Veteran Alouettes rush-end John Bowman relishes return to CFL playoffs
During his first five seasons in the Canadian Football League, John Bowman and the Alouettes went to the Grey Cup four times. The veteran rush end believed it was the organization’s destiny to continually play for championships.
Now, with the Als returning to the playoffs after missing them the previous four years, he realizes nothing’s guaranteed.
“Just to get back is an accomplishment, getting a chance to play for the Cup,” the 37-year-old said Wednesday.
That doesn’t mean Bowman, in what’s believed to be his final pro season, has any pangs of anxiety or will approach Sunday’s East Division semifinal against Edmonton differently.
“It should have special meaning, but it doesn’t,” he admitted. “It’s going to sound generic, but I approach every week the same. If you have extra gas in the tank or fuel in the fire for playoff week, you’ve been cheating me for the other 20 weeks of the season.”
If this is the end for Bowman after 14 seasons, he’s going out in style following another stellar year that included a team-high eight quarterback sacks. On Wednesday, he was one of nine Montreal players named to the division all-star team. Bowman has been selected to the squad annually since 2012.
“We’ve messed up a lot this year, but there’s no finger-pointing or yelling. It’s been very minimal,” he said. “We own up to our mistakes. We don’t lie to each other on the field. We have each other’s back.”
Although the Als won 10 games — the first time since 2012 they have produced a winning record — they also allowed six more points than they scored. Montreal allowed an average of nearly 27 points per game along with an average of 407.5 yards.
That’s a lot of points and yards, and it might lead to the Als’ undoing against the Eskimos and veteran quarterback Trevor Harris. Edmonton surrendered a league-low 25 sacks, while Montreal had a league-low 27 sacks.
“I feel like there’s been plenty of games where we’ve held guys to well below their average. It’s about doing enough to win, and we’ve been fortunate enough to win some games,” Bowman said. “If you start in negative territory (over midfield) a few times, of course they’re going to get short possessions and score touchdowns.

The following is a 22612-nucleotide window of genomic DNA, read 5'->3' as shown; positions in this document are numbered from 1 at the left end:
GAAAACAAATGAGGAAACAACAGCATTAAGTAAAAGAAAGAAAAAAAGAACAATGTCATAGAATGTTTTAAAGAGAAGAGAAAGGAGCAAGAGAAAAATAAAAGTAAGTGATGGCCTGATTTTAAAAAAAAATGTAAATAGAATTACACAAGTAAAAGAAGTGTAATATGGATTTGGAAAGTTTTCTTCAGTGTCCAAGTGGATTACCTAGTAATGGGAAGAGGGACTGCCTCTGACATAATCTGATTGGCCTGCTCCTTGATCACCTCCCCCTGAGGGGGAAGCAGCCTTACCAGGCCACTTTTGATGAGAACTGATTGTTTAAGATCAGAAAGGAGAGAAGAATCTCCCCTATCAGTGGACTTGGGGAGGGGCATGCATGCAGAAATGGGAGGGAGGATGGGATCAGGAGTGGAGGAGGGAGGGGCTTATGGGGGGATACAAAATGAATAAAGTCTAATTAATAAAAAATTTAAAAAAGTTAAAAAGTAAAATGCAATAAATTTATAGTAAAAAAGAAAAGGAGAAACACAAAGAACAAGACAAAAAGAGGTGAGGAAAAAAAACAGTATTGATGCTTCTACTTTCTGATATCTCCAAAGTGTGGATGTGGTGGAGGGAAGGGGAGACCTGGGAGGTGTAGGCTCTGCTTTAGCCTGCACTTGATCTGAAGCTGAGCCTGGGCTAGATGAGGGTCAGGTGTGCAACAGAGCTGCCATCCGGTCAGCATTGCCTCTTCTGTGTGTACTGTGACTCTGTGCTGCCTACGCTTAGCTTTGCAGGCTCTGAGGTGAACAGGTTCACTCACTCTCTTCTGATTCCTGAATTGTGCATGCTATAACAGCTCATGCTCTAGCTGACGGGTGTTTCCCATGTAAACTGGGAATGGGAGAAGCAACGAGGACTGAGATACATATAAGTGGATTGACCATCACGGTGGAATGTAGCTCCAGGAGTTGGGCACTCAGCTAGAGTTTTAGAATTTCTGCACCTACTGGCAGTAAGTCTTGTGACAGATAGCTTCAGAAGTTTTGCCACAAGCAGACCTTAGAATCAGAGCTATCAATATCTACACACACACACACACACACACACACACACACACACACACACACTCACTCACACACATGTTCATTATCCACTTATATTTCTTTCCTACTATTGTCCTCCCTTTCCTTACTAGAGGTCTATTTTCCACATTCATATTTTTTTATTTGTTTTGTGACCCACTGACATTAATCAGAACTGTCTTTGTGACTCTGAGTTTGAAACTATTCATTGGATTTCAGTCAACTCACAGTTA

“Our job is to go out there and win. They can score 60. If we score 61 and hold them, that’s it.”
Harris is notorious for being a timing quarterback with a quick release and, at times, a two-step drop. While Edmonton won the season-opening game against Montreal at Commonwealth Stadium, the Als held them to 10 points in a victory at Molson Stadium on July 20. While Harris passed for 271 yards, he also was intercepted twice, Montreal disrupting his rhythm. The visitors were held to three field goals and a single. It was one of the Als’ best defensive performances this season.
“It’s not all about sacks,” Bowman said. “It’s about pressure, getting him off his spot, getting him into regular throws. We forced his first few interceptions last time.”
Rookie CFL defensive co-ordinator Bob Slowik admitted improvements must be made. He said the Als defensively always are seeking the perfect game and want to shut out opponents, a rarity in this league.
Slowik, a man of few words, certainly won’t tip his hand and divulge what his plans are for Sunday. But last Friday, after Montreal defeated Ottawa, middle-linebacker Henoc Muamba — a huge Slowik advocate — said the coach wouldn’t sleep until he devised a thorough strategy.
“We don’t like giving up yards or points,” Slowik said. “It’s hard to get to Harris because he gets the ball out so quick. But you have to find different ways to affect the quarterback.”
If there’s one thing the Als have improved upon in 2019, it’s their ability to get defensive stops when games are on the line.
“They just rise to the occasion somehow. There’s enough playmakers when the game’s on the line,” Slowik said. “They find a way to get it done. Maybe we can’t do it consistently throughout the game. But for one play, or one series, they find a way.”
Joining Bowman on the division all-star team are: quarterback Vernon Adams Jr., centre Kristian Matte; tailback William Stanback, receiver Eugene Lewis; Muamba; linebacker Patrick Levels and defensive-backs Tommie Campbell and Greg Reid.
Meanwhile, the Als have repatriated veteran defensive-end Gabriel Knapton, putting him on the practice roster. Knapton, 30, spent four full seasons with Montreal. He divided 2018 between B.C. and the Als. He might be pressed into duty if Antonio Simmons, who didn’t finish last Friday’s game, can’t play.